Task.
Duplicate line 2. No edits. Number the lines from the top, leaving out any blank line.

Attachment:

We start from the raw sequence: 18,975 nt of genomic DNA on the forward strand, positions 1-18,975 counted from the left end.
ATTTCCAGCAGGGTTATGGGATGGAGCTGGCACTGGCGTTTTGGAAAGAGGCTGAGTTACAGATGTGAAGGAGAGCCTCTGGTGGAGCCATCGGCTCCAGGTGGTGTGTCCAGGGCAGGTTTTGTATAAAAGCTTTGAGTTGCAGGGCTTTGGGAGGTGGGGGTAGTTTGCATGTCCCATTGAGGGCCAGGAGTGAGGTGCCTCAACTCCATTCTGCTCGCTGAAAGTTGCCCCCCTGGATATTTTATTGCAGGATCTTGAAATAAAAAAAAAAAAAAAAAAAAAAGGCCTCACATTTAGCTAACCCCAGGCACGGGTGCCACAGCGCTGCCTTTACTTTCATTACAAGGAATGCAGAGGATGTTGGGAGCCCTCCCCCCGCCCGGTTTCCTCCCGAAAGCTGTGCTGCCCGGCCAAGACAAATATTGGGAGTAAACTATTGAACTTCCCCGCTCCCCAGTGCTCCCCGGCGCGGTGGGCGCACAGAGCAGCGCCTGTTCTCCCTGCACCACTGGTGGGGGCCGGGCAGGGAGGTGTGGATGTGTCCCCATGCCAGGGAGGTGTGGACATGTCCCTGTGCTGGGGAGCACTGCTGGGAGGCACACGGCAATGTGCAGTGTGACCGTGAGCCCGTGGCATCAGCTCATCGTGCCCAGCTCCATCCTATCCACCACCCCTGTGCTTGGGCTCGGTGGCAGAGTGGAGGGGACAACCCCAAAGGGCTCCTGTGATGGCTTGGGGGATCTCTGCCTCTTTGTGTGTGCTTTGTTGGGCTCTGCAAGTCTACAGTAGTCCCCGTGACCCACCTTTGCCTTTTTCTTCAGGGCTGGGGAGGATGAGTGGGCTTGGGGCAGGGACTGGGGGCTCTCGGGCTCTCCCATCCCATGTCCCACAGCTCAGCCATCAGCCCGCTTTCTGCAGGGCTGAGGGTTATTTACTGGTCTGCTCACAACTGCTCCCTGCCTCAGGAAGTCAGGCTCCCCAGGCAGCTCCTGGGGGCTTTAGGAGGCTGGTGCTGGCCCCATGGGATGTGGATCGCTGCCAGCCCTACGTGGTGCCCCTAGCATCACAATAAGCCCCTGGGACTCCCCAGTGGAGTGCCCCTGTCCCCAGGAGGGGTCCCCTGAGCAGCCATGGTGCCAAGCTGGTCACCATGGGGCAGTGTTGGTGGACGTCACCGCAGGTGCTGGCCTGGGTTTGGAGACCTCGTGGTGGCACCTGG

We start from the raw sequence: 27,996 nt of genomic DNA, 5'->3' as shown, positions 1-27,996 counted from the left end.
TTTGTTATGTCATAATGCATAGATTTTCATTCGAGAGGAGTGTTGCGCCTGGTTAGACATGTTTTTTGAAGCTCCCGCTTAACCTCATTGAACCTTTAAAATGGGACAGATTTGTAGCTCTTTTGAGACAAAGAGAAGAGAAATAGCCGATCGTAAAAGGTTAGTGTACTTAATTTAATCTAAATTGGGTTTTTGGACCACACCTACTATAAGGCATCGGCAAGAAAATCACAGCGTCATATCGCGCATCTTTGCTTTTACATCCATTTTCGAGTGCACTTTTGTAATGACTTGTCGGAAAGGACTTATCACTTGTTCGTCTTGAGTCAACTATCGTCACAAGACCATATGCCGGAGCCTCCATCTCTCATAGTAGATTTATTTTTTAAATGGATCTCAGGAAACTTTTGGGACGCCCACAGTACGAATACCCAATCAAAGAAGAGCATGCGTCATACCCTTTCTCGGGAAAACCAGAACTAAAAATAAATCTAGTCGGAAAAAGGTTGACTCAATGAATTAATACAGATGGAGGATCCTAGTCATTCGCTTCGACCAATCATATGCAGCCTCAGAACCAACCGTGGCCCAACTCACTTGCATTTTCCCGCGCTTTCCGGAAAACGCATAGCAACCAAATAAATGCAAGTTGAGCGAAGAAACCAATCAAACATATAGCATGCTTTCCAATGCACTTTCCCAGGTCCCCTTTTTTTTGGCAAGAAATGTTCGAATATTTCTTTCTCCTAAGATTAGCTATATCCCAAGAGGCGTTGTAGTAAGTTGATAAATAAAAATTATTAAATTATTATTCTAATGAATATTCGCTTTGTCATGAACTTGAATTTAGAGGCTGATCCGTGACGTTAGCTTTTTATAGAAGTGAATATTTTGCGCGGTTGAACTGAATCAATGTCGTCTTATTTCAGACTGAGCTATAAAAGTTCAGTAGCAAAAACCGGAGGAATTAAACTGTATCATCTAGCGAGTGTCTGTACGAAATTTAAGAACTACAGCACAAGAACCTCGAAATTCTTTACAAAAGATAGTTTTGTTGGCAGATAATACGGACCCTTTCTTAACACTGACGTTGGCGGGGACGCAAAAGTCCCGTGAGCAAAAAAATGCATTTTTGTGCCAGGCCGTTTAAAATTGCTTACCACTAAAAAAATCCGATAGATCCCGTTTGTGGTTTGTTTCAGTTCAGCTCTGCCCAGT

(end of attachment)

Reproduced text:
ATTTCCAGCAGGGTTATGGGATGGAGCTGGCACTGGCGTTTTGGAAAGAGGCTGAGTTACAGATGTGAAGGAGAGCCTCTGGTGGAGCCATCGGCTCCAGGTGGTGTGTCCAGGGCAGGTTTTGTATAAAAGCTTTGAGTTGCAGGGCTTTGGGAGGTGGGGGTAGTTTGCATGTCCCATTGAGGGCCAGGAGTGAGGTGCCTCAACTCCATTCTGCTCGCTGAAAGTTGCCCCCCTGGATATTTTATTGCAGGATCTTGAAATAAAAAAAAAAAAAAAAAAAAAAGGCCTCACATTTAGCTAACCCCAGGCACGGGTGCCACAGCGCTGCCTTTACTTTCATTACAAGGAATGCAGAGGATGTTGGGAGCCCTCCCCCCGCCCGGTTTCCTCCCGAAAGCTGTGCTGCCCGGCCAAGACAAATATTGGGAGTAAACTATTGAACTTCCCCGCTCCCCAGTGCTCCCCGGCGCGGTGGGCGCACAGAGCAGCGCCTGTTCTCCCTGCACCACTGGTGGGGGCCGGGCAGGGAGGTGTGGATGTGTCCCCATGCCAGGGAGGTGTGGACATGTCCCTGTGCTGGGGAGCACTGCTGGGAGGCACACGGCAATGTGCAGTGTGACCGTGAGCCCGTGGCATCAGCTCATCGTGCCCAGCTCCATCCTATCCACCACCCCTGTGCTTGGGCTCGGTGGCAGAGTGGAGGGGACAACCCCAAAGGGCTCCTGTGATGGCTTGGGGGATCTCTGCCTCTTTGTGTGTGCTTTGTTGGGCTCTGCAAGTCTACAGTAGTCCCCGTGACCCACCTTTGCCTTTTTCTTCAGGGCTGGGGAGGATGAGTGGGCTTGGGGCAGGGACTGGGGGCTCTCGGGCTCTCCCATCCCATGTCCCACAGCTCAGCCATCAGCCCGCTTTCTGCAGGGCTGAGGGTTATTTACTGGTCTGCTCACAACTGCTCCCTGCCTCAGGAAGTCAGGCTCCCCAGGCAGCTCCTGGGGGCTTTAGGAGGCTGGTGCTGGCCCCATGGGATGTGGATCGCTGCCAGCCCTACGTGGTGCCCCTAGCATCACAATAAGCCCCTGGGACTCCCCAGTGGAGTGCCCCTGTCCCCAGGAGGGGTCCCCTGAGCAGCCATGGTGCCAAGCTGGTCACCATGGGGCAGTGTTGGTGGACGTCACCGCAGGTGCTGGCCTGGGTTTGGAGACCTCGTGGTGGCACCTGG